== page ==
Yes, I am amazed at the detailed notes, journal entries and letters that the Author kept and was able to bring to life in a story with all the emotion felt.
Good Paced reading, very clear
I did indulge an hour or two at a time but it is far too long and detailed to just gorge.
The detail is outstanding and the book is very entertaining, especially if you like military history. If you are not a big fan of the genre, the amount of detail could expand the length of this work a bit further than some would be willing to invest in time. I think the Author and Narrator both did a wonderful job and paint a nice picture in my mind. I received this audiobook for free in exchange for my unbiased review through Audiobook blast. I think it was a great book.
What a great book General Galvin has written and what a fascinating and truly important career he has experienced.
A Soldier that uses his brains and eloquence equally throughout his life. The number of years of American History covered here is truly amazing. He was graduated from West Point when Eisenhower was in office and ended up working with Bush Senior after the fall of the Cold War. His on the scene observations of the entire period are truly fascinating and extremely educational. Should be mandatory reading for all our Services officers.
The narrator kept my interest for all 22 ours.
General Galvin was so widely experienced; Cartoonist, Professor, scholar, writer, General and most of all astute diplomat. A fascinating look at all the major issues that faced the US during the cold war with a real insiders point of view. While only one of the many topics covered, it makes the reader truly appreciate how Reagan and Gobechov produced results most said were impossible and that are today little understood or appreciated.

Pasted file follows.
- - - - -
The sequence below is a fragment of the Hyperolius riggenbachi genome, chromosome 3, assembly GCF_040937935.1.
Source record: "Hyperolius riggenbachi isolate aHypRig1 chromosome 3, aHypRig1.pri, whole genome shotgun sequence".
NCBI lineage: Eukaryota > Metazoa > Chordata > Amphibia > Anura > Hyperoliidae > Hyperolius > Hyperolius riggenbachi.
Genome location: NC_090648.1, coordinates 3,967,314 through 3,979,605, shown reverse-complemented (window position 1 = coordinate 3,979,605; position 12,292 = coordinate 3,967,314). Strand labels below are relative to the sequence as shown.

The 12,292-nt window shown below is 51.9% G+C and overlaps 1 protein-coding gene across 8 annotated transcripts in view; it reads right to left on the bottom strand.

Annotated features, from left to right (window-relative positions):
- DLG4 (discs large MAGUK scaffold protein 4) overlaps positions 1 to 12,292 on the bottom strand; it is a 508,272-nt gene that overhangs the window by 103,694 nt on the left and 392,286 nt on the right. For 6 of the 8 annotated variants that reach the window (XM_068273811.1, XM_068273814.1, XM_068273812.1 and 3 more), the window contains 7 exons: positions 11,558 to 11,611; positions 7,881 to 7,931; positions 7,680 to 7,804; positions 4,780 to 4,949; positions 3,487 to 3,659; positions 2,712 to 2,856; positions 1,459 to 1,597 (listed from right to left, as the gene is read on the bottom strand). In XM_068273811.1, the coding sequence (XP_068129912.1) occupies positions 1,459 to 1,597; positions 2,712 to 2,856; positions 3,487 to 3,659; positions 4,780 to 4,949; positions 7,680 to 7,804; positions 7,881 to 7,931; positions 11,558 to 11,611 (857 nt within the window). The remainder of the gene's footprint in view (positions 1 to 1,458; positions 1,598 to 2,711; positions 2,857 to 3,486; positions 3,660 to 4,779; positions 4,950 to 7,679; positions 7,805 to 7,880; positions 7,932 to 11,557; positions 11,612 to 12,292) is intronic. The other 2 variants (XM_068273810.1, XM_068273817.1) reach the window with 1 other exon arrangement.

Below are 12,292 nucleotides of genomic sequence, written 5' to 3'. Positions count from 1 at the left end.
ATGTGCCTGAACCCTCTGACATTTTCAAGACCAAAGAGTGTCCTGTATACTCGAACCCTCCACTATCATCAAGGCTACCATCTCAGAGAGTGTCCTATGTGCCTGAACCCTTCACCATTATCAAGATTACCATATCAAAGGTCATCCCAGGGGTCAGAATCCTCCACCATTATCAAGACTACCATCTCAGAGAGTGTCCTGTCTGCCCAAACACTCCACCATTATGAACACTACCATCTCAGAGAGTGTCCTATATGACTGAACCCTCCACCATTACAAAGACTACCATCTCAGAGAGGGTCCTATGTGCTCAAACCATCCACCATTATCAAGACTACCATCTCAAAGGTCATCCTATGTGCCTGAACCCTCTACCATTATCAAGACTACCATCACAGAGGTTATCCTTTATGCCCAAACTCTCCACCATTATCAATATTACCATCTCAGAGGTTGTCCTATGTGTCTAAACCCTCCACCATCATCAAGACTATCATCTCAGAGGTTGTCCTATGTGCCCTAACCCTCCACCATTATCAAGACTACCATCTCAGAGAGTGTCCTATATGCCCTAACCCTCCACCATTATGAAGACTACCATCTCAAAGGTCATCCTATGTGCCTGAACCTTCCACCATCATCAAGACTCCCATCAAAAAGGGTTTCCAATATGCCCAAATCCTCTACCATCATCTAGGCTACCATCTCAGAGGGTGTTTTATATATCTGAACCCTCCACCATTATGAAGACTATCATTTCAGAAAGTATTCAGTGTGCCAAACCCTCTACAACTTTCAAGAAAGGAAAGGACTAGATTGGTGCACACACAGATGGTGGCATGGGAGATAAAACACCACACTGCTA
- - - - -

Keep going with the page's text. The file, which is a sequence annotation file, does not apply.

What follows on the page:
The General's two tours in Vietnam.
This audiobook is like sitting around a fire and listening to a truly fascinating man reminisce about a remarkable career. Both the writer and the narrator seem to deliberately present it as almost matter of fact, which it certainly is not. That humble, homespun storytelling style greatly adds to my level of respect and admiration for a truly unique and great American. The narration seems to present the information exactly in the almost low key way I believe the General would want it presented and fits the book perfectly.
As is true for so many men and women who serve in the armed forces, General Galvin's life was one of remarkable honor, dedication and service to our country, as well as to the people around him-how can anyone not admire a person like that?
Beyond the appeal of the character himself, this audiobook is filled with details and anecdotes that are both interesting and historically relevant. I believe that all of us can benefit from learning about this period of our history.
I do wish, though, that the narrator was a bit more engaging in his performance.
I was provided this audiobook at no charge by the author, publisher and/or narrator in exchange for an unbiased review.